Medea by Euripides | Plot Summary


23 Mar 2015 18 May 2017

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Crazed Mother

Medea relates to real life if you watch the news and hear about ex-lovers ending their relationships with murder or suicide. Medea is willing to sacrifice everything to make her revenge perfect. Medea shows her complete necessity for revenge when she says, “anyone running between me and my justice will reap what no man wants.” Not only does she kill two children, she kills her own two innocent children, because she does not want the kids in Jason's hands. This type of crazed revenge is seen too often in today's society. The play Medea can be interpreted as a crazy mother who takes her heart broken anger out on her own innocent children.

At the beginning of the play, the Nurse talks about the years when Medea and Jason were in love. She mentions how she was broken by saying, “but Jason has turned from her; he calls the old bond a barbarian mating, not a Greek marriage.” Jason harshly betrays Medea and it is obvious that it is going to lead to violence and rage when Medea says, “And when I have ruined the whole of Jason's house, I shall leave the land and flee from the murder of my Dear children, and I shall have done a dreadful deed.” Medea has set her plan to ruin Jason's life by taking her childrens'.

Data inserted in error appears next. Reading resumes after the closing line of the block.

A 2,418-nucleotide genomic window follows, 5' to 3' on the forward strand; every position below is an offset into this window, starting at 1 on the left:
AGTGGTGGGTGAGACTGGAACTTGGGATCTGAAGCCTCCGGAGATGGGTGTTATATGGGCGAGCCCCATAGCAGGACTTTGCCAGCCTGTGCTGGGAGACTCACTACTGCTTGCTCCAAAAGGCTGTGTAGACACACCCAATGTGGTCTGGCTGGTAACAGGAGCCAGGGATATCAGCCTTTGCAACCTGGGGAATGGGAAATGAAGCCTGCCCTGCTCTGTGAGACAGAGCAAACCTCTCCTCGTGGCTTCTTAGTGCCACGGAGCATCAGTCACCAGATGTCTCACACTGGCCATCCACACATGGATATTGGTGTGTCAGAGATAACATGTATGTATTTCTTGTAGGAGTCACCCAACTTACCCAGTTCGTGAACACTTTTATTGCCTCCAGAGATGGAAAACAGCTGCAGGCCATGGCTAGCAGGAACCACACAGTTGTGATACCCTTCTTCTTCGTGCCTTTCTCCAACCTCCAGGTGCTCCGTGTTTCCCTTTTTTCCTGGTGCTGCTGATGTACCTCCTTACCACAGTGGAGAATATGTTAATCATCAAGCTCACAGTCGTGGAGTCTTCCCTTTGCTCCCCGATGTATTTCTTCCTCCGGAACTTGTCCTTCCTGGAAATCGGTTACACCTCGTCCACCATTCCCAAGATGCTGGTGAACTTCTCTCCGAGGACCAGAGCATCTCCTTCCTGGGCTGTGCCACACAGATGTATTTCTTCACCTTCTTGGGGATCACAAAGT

Jason is very arrogant, but is he really the hero he is made up to be? Medea knows she made Jason who he is when she says, “I gave him success and fame; I saved him his precious life, not once, many times…I betrayed my father for him, I killed my brother to save him.” The reason why Jason is where he is at in his life is because of Medea. She did all the dirty work for Jason, but he repays her by running off and marrying the beautiful girl. Jason does not understand that the reason he holds power is from Medea. This arrogance is one of the reasons why Medea is so enraged at Jason.

Medea gives many hints throughout the play of her final act of retaliation. As the story progresses the need to seek revenge also builds inside of her. The initial signs of Medea's potential behavior appear at the beginning of the play when the Nurse tells how Medea is emotionally hurt. The Nurse says, “But Medea lies in the house, broken with pain and rage; she will neither eat nor drink.” It is completely natural to want revenge on something that has stung you in the past. Medea comes right out and tells Jason that something is going to happen, “Something might happen. It is…likely…that something might happen to the bride and the marriage.” Medea bluntly tells Jason that something will happen to disrupt his marriage and she will have revenge for what Jason has done to her.